Monday, June 8, 2009

Notes for June 8th, 2009


This Day In Writing History

On June 8th, 1867, the great American writer Mark Twain set off on a boat trip for a tour of Europe and the Middle East, along with a large group of tourists looking to visit the Holy Land. Twain said of the trip, "It was to be a picnic on a gigantic scale."

At the time, Twain was just starting to make a name for himself as a writer. When he returned from the cruise, he reworked a series of travel letters into a book. Twain's publisher gave him six months to complete the book, and he met the deadline, delivering a finished manuscript of 600 pages. The book, The Innocents Abroad or The New Pilgrim's Progress, was published in 1869, and was a huge success. In fact, of all Twain's books, it sold the most copies.

The Innocents Abroad or The New Pilgrim's Progress was (and still is) considered controversial, mostly because of Twain's account of his travels to Italy, where he compares the vast wealth of the Catholic Church to the grinding poverty of most Italians, implying that poor Italians should consider robbing their priests. It was not the first, nor the last time he took the Church to task in his writings. He also took humorous pot shots at the Mormons.

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On June 8th, 1999, Hannibal, the third in novelist Thomas Harris' series of horror novels featuring the character of Dr. Hannibal "The Cannibal" Lecter, made its debut. Lecter, a brilliant psychiatrist, classical music enthusiast, and gourmet cook turned cannibalistic serial killer, had been terrifying readers since his debut in Red Dragon (1981), where he assisted Will Graham - the FBI agent who captured him - in catching a new serial killer, Francis Dolarhyde, aka The Tooth Fairy. The sequel, The Silence Of The Lambs (1988) found Lecter called on again, this time by novice FBI agent Clarice Starling, to gain insight into the mind of Jame Gumb, aka Buffalo Bill, a depraved serial killer who has abducted a Senator's daughter.

In Hannibal, Lecter himself is Agent Starling's quarry - he escaped from custody in The Silence Of The Lambs. What Starling doesn't know is that someone else is pursuing Lecter - Mason Verger, a former victim of Hannibal's who survived. Verger, the wealthy heir to a meat packing empire, was a depraved, sadistic pedophile whose long list of victims included his own sister. When his father establishes a Christian summer camp for children, Verger uses it to prey on more young victims. Caught and arrested, Verger avoids jail time because of his family's powerful influence. He is ordered to perform community service and receive therapy. His therapist? Dr. Hannibal Lecter.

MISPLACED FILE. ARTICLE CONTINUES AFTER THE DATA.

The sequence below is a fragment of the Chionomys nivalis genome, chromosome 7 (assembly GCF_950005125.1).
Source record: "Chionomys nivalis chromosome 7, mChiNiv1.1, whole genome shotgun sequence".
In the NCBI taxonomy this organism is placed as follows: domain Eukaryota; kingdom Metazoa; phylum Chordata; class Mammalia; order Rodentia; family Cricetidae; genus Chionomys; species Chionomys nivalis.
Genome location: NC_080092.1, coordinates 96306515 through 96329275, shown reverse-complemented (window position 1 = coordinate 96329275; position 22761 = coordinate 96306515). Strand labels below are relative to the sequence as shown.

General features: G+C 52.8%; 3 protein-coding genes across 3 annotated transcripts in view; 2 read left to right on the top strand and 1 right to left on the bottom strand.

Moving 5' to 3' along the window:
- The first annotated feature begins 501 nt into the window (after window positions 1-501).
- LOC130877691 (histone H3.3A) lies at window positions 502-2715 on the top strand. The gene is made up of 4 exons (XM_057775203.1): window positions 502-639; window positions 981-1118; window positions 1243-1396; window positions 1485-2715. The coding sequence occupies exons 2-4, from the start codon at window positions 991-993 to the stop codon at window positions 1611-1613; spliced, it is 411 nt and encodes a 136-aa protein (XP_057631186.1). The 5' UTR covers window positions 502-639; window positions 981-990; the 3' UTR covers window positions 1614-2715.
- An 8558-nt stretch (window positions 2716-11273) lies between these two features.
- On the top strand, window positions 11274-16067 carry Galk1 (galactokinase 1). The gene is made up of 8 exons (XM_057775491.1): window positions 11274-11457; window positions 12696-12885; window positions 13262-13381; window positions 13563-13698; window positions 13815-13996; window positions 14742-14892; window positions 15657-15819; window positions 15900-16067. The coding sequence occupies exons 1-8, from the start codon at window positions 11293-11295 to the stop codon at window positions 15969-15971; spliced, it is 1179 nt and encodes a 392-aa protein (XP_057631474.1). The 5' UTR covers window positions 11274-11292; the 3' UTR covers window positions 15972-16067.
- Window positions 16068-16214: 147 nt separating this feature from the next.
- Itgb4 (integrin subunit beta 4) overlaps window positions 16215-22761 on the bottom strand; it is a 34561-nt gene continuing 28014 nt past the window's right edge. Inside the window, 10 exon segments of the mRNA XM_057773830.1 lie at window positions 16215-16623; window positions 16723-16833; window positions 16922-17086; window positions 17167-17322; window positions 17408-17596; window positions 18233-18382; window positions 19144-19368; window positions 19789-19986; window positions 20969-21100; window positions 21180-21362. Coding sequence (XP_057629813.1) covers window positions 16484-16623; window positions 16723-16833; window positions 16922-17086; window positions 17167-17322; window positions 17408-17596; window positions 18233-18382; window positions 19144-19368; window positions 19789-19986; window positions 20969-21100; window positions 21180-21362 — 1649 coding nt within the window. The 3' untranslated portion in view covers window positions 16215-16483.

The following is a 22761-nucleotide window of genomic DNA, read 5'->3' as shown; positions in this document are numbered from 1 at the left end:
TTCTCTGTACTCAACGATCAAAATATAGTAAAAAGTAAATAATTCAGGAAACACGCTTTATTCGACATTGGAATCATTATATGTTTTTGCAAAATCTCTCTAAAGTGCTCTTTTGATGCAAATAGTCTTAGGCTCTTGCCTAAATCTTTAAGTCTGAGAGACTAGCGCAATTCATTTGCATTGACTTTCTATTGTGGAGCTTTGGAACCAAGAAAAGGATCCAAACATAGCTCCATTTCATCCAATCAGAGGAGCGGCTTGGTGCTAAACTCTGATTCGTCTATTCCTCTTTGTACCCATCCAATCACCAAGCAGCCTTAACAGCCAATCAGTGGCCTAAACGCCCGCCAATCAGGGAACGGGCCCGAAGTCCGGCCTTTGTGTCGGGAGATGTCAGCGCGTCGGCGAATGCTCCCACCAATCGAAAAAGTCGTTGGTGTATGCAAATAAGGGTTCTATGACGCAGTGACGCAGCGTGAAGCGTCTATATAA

The good doctor's idea of therapy is to have Verger take hallucinogenic drugs, demonstrate his technique of autoerotic asphyxiation via hanging, then slash his face to ribbons with a shard of broken glass. Lecter then uses Verger's noose to hang him. Verger survives and is left a quadriplegic with a horribly mangled face. He wants to catch Lecter before Agent Starling does and take revenge. The revenge Verger has planned is a fate worse than death, and he has FBI agents on his payroll - including Starling's superior, Paul Krendler.

Hannibal received mixed reviews because of the ending, which was omitted from the film adaptation. I won't give it away, but I will say that it does make sense after all that happens to Clarice Starling throughout the novel. I for one enjoyed Hannibal immensely. I believe it's the best book Harris has written so far, second only to The Silence Of The Lambs. Stephen King, a big fan of the Hannibal Lecter series, proclaimed Hannibal, along with William Peter Blatty's The Exorcist, to be the two greatest modern horror novels of all time.

It was followed by a fourth novel, a prequel called Hannibal Rising, published in 2006. It told the story of how a remarkably intelligent young boy named Hannibal Lecter grew up to be the psychiatrist and cannibalistic serial killer we all know and love.


Quote Of The Day

“Nothing makes us more vulnerable than loneliness, except greed.” - Thomas Harris


Vanguard Video

Today's video is the first in a series of writing tips videos by horror / sci-fi author Lia Scott Price. Enjoy!


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